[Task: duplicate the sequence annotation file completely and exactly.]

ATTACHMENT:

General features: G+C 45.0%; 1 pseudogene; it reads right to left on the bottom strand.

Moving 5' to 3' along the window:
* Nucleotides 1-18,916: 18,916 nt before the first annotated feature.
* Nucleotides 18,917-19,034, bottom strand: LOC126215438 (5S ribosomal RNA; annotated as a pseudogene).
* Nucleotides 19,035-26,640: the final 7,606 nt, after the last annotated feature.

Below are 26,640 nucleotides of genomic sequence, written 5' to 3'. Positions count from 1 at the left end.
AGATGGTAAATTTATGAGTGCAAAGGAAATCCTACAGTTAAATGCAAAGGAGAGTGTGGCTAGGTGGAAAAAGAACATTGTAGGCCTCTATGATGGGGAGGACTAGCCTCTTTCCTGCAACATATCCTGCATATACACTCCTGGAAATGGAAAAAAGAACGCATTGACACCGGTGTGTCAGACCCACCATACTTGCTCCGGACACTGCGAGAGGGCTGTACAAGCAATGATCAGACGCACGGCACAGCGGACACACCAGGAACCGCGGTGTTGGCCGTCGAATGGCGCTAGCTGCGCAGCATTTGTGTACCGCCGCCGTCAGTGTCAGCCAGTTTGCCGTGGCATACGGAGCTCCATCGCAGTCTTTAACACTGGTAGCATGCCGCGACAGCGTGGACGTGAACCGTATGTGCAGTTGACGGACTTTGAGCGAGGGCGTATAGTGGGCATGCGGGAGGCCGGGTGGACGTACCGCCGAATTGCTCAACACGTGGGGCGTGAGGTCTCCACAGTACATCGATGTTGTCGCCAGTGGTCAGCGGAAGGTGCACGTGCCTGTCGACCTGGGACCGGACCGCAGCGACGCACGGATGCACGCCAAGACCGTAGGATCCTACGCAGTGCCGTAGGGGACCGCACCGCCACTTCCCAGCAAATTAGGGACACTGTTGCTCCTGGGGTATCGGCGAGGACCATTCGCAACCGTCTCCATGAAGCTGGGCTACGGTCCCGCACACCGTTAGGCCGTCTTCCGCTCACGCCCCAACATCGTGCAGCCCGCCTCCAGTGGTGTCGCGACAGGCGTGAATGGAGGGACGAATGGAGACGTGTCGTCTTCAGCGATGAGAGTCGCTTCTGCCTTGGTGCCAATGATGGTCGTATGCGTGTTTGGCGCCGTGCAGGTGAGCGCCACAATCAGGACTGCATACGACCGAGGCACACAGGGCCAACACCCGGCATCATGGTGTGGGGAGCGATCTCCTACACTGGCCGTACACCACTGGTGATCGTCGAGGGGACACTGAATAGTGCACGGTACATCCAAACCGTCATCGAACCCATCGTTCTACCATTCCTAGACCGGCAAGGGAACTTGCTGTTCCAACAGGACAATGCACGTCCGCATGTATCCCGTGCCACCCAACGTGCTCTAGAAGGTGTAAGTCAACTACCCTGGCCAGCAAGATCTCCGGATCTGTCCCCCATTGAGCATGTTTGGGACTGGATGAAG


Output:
General features: G+C 45.0%; 1 pseudogene; it reads right to left on the bottom strand.

Moving 5' to 3' along the window:
* Nucleotides 1-18,916: 18,916 nt before the first annotated feature.
* Nucleotides 18,917-19,034, bottom strand: LOC126215438 (5S ribosomal RNA; annotated as a pseudogene).
* Nucleotides 19,035-26,640: the final 7,606 nt, after the last annotated feature.

Below are 26,640 nucleotides of genomic sequence, written 5' to 3'. Positions count from 1 at the left end.
AGATGGTAAATTTATGAGTGCAAAGGAAATCCTACAGTTAAATGCAAAGGAGAGTGTGGCTAGGTGGAAAAAGAACATTGTAGGCCTCTATGATGGGGAGGACTAGCCTCTTTCCTGCAACATATCCTGCATATACACTCCTGGAAATGGAAAAAAGAACGCATTGACACCGGTGTGTCAGACCCACCATACTTGCTCCGGACACTGCGAGAGGGCTGTACAAGCAATGATCAGACGCACGGCACAGCGGACACACCAGGAACCGCGGTGTTGGCCGTCGAATGGCGCTAGCTGCGCAGCATTTGTGTACCGCCGCCGTCAGTGTCAGCCAGTTTGCCGTGGCATACGGAGCTCCATCGCAGTCTTTAACACTGGTAGCATGCCGCGACAGCGTGGACGTGAACCGTATGTGCAGTTGACGGACTTTGAGCGAGGGCGTATAGTGGGCATGCGGGAGGCCGGGTGGACGTACCGCCGAATTGCTCAACACGTGGGGCGTGAGGTCTCCACAGTACATCGATGTTGTCGCCAGTGGTCAGCGGAAGGTGCACGTGCCTGTCGACCTGGGACCGGACCGCAGCGACGCACGGATGCACGCCAAGACCGTAGGATCCTACGCAGTGCCGTAGGGGACCGCACCGCCACTTCCCAGCAAATTAGGGACACTGTTGCTCCTGGGGTATCGGCGAGGACCATTCGCAACCGTCTCCATGAAGCTGGGCTACGGTCCCGCACACCGTTAGGCCGTCTTCCGCTCACGCCCCAACATCGTGCAGCCCGCCTCCAGTGGTGTCGCGACAGGCGTGAATGGAGGGACGAATGGAGACGTGTCGTCTTCAGCGATGAGAGTCGCTTCTGCCTTGGTGCCAATGATGGTCGTATGCGTGTTTGGCGCCGTGCAGGTGAGCGCCACAATCAGGACTGCATACGACCGAGGCACACAGGGCCAACACCCGGCATCATGGTGTGGGGAGCGATCTCCTACACTGGCCGTACACCACTGGTGATCGTCGAGGGGACACTGAATAGTGCACGGTACATCCAAACCGTCATCGAACCCATCGTTCTACCATTCCTAGACCGGCAAGGGAACTTGCTGTTCCAACAGGACAATGCACGTCCGCATGTATCCCGTGCCACCCAACGTGCTCTAGAAGGTGTAAGTCAACTACCCTGGCCAGCAAGATCTCCGGATCTGTCCCCCATTGAGCATGTTTGGGACTGGATGAAG